The revitalisation of Waterloo
Image: Mastery Residential proposal for Waterloo, Sydney (Image_Crown Group)
Waterloo in Sydney isn’t the suburb it used to be. A swag of new community facilities and developments are transforming the face of the former industrial heartland into a hip, thriving community.
The new Green Square library is the latest asset to be unveiled in Sydney’s evolving inner-south. With an underground garden, open-air amphitheatre and six-storey glass tower, it’s not your run-of-the-mill book lender.
The library is part of a multimillion urban revamp of Green Square that includes a civic plaza along with an aquatic centre, parks and playgrounds, a childcare centre and a creative hub.
Image: Green Square Library interior green space providing biophilic benefits to users. (Image_Hassell)
The revitalisation project is having a positive flow-on effect in Waterloo, where real estate agent Pauline Goodyer says a younger demographic is entering the market.
“People used to think of Waterloo as an investor market, but that’s definitely changing,” she says.
"You've just got to look at Green Square and see what is happening here. There’s going to be amazing infrastructure.”
And while traffic gridlock in the area has been a bugbear for locals, all that’s set to change. State government plans to decongest roads, including McEvoy Street in Waterloo, promise to ease peak-hour traffic.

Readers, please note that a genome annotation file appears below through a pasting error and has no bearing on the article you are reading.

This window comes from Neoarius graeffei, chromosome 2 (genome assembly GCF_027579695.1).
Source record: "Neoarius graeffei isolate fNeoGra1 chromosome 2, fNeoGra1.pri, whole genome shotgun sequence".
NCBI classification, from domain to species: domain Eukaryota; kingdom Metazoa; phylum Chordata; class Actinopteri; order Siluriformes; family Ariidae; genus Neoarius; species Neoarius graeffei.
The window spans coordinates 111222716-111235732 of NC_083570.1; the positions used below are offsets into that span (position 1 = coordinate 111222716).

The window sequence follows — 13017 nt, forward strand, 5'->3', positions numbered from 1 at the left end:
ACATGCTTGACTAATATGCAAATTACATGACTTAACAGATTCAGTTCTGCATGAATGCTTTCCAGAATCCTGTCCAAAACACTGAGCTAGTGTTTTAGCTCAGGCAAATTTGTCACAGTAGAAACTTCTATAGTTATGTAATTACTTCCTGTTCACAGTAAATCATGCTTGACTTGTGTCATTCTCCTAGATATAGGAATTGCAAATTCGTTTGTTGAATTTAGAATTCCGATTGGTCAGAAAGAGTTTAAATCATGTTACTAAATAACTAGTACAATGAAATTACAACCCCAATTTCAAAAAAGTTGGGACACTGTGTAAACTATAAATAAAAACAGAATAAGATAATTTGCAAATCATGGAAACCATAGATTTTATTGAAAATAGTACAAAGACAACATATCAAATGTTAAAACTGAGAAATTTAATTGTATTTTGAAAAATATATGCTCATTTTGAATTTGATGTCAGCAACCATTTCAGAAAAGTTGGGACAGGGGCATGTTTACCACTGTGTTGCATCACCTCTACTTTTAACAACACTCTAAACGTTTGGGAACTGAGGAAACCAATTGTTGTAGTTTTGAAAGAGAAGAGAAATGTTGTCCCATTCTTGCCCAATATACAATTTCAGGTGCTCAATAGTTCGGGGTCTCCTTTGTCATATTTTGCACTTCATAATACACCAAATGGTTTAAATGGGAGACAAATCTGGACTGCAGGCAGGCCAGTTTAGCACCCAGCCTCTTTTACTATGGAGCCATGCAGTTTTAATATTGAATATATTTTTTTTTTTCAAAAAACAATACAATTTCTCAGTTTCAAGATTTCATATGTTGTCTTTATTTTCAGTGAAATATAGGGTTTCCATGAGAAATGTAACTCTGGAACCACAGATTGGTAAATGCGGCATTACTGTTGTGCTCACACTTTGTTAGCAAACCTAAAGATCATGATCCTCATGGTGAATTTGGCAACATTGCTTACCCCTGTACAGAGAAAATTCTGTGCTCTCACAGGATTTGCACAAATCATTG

This all comes as welcome news to residents moving into new apartment developments in the suburb.
These developments offer a range of communal facilities. At Mastery by Crown Group, a five-building development bringing 374 new architect-designed apartments to Waterloo, residents can use a rooftop pool and gym.
Like the architect-designed library at Green Square, the development is setting a new bar for Waterloo’s reinvention. Mastery’s tallest tower, at 19-storeys, will be a ”stacked forest” designed by famed Japanese architect Kengo Kuma.
Kuma’s involvement in the project is a coup for Waterloo, says Iwan Sunito, Group CEO and chairman of development firm Crown Group.
“This is the only landmark building in Waterloo designed by a significant architects of this calibre,” he says.
“For so many years I’ve been amazed by this architect called Kengo Kuma. He is one of the most famous people in Japan,” Sunito says.
”One of the reasons for it to be called Mastery is because we wanted to bring master architects to design this precinct of five buildings. So Mastery is quite unique from the point of view that it’s not just one building, it’s a collection of five buildings.”
At just 5 kilometres from the CBD and 7 kilometres from Sydney Airport, Waterloo’s location is a big factor in the renaissance of the suburb. Sunito says this alone is drawing many homebuyers to the area.
“Waterloo’s often described as the new Manhattan of Sydney, and what we are seeing is a lot of gentrification,” he says.
“There’s a younger, trendier culture emerging. So I see Mastery as a new tourist destination.
“I hope it will become a legacy, so people will say you can build a beautiful building and be original about it.”